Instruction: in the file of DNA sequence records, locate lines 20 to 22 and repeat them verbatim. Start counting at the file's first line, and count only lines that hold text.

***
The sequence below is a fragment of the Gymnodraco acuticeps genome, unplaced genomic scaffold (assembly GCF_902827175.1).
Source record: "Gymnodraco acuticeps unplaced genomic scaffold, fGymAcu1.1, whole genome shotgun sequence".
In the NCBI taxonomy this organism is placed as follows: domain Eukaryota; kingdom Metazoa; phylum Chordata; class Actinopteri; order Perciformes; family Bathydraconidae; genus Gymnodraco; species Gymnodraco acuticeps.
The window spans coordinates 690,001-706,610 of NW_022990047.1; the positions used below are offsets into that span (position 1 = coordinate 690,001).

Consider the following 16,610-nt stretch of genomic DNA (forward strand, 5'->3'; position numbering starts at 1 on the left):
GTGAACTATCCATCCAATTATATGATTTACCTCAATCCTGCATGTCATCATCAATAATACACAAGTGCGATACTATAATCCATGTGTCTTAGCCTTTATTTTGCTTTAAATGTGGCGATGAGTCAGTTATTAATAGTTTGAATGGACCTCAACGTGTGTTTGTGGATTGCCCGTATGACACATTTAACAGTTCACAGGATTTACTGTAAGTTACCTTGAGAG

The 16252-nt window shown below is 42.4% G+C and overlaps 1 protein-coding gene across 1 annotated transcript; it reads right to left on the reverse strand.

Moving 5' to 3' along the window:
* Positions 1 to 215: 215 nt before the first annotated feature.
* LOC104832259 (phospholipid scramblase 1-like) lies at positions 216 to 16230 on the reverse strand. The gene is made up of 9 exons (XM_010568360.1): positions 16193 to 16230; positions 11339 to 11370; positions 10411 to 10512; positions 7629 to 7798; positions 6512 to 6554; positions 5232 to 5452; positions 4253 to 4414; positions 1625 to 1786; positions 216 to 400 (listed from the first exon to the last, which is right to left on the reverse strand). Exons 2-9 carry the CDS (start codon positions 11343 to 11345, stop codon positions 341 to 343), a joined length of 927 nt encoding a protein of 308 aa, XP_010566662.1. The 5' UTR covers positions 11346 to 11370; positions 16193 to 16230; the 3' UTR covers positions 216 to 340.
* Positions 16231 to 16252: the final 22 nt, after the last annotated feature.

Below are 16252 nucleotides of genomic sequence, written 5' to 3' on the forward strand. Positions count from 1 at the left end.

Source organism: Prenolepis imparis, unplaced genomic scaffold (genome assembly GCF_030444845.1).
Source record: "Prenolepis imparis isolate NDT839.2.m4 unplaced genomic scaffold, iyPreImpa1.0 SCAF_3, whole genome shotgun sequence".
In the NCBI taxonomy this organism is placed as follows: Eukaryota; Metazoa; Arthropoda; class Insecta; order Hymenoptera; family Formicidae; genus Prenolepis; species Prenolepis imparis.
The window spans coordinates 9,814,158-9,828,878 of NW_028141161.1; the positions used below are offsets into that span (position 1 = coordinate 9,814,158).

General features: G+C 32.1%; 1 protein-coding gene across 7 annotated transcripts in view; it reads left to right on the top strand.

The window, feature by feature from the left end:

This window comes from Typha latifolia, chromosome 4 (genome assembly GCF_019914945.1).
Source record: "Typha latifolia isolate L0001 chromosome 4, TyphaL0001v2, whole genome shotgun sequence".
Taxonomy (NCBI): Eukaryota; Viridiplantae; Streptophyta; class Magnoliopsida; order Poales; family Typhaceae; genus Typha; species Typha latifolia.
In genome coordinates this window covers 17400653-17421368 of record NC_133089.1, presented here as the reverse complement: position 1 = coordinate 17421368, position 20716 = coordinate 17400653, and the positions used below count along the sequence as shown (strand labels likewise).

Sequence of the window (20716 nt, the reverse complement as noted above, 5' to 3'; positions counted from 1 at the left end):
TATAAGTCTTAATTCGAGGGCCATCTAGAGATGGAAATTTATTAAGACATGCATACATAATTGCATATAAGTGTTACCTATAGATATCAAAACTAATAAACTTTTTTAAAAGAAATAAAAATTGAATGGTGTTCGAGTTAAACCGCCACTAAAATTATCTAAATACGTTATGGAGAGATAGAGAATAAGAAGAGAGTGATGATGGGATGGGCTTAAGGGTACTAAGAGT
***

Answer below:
Source record: "Typha latifolia isolate L0001 chromosome 4, TyphaL0001v2, whole genome shotgun sequence".
Taxonomy (NCBI): Eukaryota; Viridiplantae; Streptophyta; class Magnoliopsida; order Poales; family Typhaceae; genus Typha; species Typha latifolia.
In genome coordinates this window covers 17400653-17421368 of record NC_133089.1, presented here as the reverse complement: position 1 = coordinate 17421368, position 20716 = coordinate 17400653, and the positions used below count along the sequence as shown (strand labels likewise).